Hauling live animals creates a unique set of risks, including the possibility that your cargo suffers an injury, escapes confinement, or dies en route. These risks are typically excluded from standard truck insurance policies and make a specific livestock cargo policy necessary for drivers who transport animals. Policies typically pay for dead and injured livestock as well as carcass removal.
Trucking Umbrella Insurance
The amount of damage a semitruck can cause means claims often exceed your truck liability limits, and this makes trucking umbrella insurance a valuable coverage. Like other commercial umbrella policies, this policy extends the limits of underlying liability policies. If a claim costs more than what your other insurance covers, umbrella liability pays the rest.
Uninsured & Underinsured Coverage
Uninsured and underinsured motorist insurance covers your costs after an accident with another driver who is either uninsured or whose limits aren’t high enough to cover your damages. It’s also the least expensive coverage but well worth the cost if you end up needing it.
Commercial Truck Insurance Requirements Examples
Motor Carrier, Freight
General liability insurance
$750,000 to $5 million, depending on commodities transported
Motor Carrier, People
General liability insurance
$5 million for more than 15 passengers; $1.5 million for fewer than 15 passengers
Motor Carrier, Household Goods
$5,000 per vehicle; $10,000 per occurrence
Source: Federal Motor Carrier Safety Administration (FMCSA).
Insurance Filing Requirements
Truckers applying for certain authorities, namely motor carriers, brokerages, and freight forwarders, must demonstrate they have the appropriate insurance by filing with the FMCSA. Federal filings are often required for interstate trucking, hauling hazardous materials, for-hire trucking, and for-hire people transport.
In addition to federal filings, truckers may also have state-specific commercial truck insurance requirements. For instance, Alabama, Arkansas, Louisiana, Mississippi, and Pennsylvania require certificates of insurance (COI) when you drive an overweight vehicle, carry an overweight load, or own an oversized truck or trailer.
Commercial truck insurance requirements are difficult to navigate, so it makes sense to work with a carrier like Progressive Commercial that can help you with federal and state filings.
Semitruck Insurance Costs
Commercial truck insurance average costs vary widely because there are several different coverages truckers may need. Truck drivers’ insurance costs can also vary due to ownership status. For leased owner-operators, annual semitruck insurance costs from $1,500 to $2,000. Owner-operators with authority pay between $8,000 and $12,500 each year.
Semitruck Insurance Costs by Insurance Type
Typical Coverage Limits
Annual Premium Estimate
$750 to $7,000
$750,000 minimum for interstate truckers
$2,500 to $4,000 per tractor
$450 to $5,000 per tractor
$350 to $450
Actual or stated value of the truck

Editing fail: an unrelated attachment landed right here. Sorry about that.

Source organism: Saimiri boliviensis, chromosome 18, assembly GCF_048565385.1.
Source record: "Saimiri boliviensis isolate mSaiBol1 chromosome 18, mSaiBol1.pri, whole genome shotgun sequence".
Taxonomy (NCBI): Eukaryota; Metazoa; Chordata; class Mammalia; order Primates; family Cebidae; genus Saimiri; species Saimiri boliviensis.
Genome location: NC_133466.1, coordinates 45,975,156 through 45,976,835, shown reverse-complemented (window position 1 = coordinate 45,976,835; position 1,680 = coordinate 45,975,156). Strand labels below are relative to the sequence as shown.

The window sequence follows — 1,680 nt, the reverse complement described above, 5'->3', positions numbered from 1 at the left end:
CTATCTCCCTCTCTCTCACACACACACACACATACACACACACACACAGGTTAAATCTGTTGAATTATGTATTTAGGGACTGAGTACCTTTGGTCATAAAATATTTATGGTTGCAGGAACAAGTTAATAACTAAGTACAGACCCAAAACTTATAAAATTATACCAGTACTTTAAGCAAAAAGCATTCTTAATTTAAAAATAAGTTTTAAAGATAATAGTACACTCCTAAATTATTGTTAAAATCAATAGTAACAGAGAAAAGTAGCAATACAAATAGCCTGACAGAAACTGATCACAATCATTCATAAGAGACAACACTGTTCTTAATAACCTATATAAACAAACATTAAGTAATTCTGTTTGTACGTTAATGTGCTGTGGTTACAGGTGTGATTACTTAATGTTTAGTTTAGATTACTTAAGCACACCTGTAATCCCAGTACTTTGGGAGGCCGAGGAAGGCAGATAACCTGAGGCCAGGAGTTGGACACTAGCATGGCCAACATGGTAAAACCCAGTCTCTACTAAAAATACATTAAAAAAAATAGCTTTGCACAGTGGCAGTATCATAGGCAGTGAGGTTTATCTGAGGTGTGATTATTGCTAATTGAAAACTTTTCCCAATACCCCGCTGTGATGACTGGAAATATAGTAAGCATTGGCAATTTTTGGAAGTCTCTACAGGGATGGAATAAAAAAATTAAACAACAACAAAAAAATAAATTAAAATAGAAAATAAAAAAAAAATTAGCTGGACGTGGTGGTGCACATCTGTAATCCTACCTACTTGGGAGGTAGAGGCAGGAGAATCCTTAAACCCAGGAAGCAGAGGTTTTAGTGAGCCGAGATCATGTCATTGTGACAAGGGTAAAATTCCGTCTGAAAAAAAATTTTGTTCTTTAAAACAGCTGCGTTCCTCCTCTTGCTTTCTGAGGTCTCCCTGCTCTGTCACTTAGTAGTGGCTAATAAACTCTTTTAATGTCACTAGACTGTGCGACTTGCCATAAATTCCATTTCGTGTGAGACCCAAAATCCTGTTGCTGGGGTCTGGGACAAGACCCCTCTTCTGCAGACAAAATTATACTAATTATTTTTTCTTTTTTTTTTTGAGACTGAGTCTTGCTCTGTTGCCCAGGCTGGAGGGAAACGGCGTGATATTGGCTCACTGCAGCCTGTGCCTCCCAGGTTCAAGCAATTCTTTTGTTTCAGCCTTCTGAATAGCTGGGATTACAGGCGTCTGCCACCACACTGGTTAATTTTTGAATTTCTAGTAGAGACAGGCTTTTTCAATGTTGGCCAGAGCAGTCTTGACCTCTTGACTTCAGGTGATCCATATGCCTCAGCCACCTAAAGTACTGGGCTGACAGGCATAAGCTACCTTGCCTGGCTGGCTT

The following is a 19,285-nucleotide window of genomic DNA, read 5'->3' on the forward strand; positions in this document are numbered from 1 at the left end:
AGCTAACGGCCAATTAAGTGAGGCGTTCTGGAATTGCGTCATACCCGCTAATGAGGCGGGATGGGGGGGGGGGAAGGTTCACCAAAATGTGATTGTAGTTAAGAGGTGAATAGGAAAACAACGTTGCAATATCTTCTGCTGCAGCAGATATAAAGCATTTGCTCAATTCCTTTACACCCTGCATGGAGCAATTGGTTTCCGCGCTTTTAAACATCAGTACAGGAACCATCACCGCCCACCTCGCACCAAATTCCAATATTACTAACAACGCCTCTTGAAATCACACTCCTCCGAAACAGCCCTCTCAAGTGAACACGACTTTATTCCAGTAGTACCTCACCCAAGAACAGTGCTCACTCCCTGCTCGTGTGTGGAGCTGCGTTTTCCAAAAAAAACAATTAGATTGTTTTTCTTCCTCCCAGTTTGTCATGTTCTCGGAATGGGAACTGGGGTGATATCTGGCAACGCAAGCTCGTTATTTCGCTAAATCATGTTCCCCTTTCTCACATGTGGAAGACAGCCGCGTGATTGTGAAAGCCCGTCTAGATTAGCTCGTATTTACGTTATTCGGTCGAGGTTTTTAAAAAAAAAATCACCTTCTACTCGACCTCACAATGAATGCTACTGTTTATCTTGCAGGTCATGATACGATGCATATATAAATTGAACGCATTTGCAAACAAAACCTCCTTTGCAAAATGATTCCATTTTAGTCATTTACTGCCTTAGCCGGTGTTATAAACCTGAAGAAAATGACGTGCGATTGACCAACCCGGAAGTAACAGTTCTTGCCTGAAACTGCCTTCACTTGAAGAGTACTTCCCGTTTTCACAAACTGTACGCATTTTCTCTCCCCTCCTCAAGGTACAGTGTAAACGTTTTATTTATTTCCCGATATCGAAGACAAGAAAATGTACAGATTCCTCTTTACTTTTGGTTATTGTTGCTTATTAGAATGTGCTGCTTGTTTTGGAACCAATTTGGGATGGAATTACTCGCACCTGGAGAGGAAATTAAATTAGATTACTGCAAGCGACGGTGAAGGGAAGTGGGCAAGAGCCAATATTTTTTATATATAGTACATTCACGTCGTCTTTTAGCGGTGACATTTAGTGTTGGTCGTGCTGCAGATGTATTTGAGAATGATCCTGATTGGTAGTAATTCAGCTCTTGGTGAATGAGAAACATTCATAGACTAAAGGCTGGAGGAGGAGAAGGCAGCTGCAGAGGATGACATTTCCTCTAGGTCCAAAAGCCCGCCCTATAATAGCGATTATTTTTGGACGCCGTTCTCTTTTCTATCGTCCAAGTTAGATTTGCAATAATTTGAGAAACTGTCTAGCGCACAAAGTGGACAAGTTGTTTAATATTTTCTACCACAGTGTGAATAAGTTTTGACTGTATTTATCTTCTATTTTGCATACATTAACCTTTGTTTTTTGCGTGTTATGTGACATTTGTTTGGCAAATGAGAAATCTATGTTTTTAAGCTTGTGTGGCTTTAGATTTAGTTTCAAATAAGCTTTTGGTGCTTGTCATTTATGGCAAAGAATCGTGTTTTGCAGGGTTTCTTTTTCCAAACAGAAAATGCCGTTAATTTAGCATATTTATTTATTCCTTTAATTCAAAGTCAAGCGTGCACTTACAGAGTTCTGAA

2.5% to 5% of truck’s value
Motor Truck Cargo
$500 to $1,000
Factors That Impact Semitruck Insurance Costs
Semitruck insurance costs can vary widely because insurers evaluate many factors when they determine premiums. As with all small business insurance, how much your truck insurance costs depends on how your insurer weighs these factors, such as:
- Ownership status: If you are an owner-operator on a permanent lease, the motor carrier generally covers your public liability, which greatly reduces your overall insurance costs. However, owner-operators with their own authority pay for their general liability.
- Cargo type: Risks, and therefore premiums, typically are much lower if you’re hauling hay compared to hauling a hazardous material like fuel.
- Weight of freight: Heavier loads usually translate into higher premiums.
- Driving distance: The farther you travel, the greater the risk of an accident, and that impacts your premium.
- Truck value: Physical damage premiums are a percentage of the truck’s value, so more valuable trucks cost more to insure.
- Type of physical damage coverage: Insuring for your truck’s actual cash value (ACM) results in a higher premium, but the stated amount coverage is based upon your estimated value. This option typically costs less.
- Credit history: Insurers check credit scores and history to help determine if you’re a good risk. They see a poor credit report as an indication you may cost them money and adjust your premium accordingly.
- Loss history: Insurance companies often decrease premiums for truckers who file few claims.
- CDL experience: The more experience you acquire after obtaining your commercial driver’s license (CDL), the less risk you present to an insurance company. This is typically reflected in low premiums.
- Deductible amount: Higher deductibles mean lower premiums. If you can afford to pay more out of pocket on a claim, then you might want to raise your deductible.
- Coverage limits: Policy limits are the amount the insurer pays for claims. Opting for high limits translates into higher premiums because the insurance company wants to cover the potential cost to them.
Getting the best semitruck insurance for your business requires focusing on value, not price. The cheapest policies are not often the best. Plus, insurance coverage that is too low can hurt your business if you’re driving under your own authority because it can prevent you from getting jobs with freight brokers. Owner-operators who want the appropriate coverage should work with an agent with experience in truck insurance.
For more guidance on finding the right semitruck insurance, contact the experts at Progressive Commercial. Its team takes the time necessary to analyze your business needs and make sure you find an affordable coverage option. It even offers discounts so you can save money without sacrificing value and provides proof of insurance within minutes of completing a policy application. Visit its website and get a free, no-obligation quote in just a few seconds.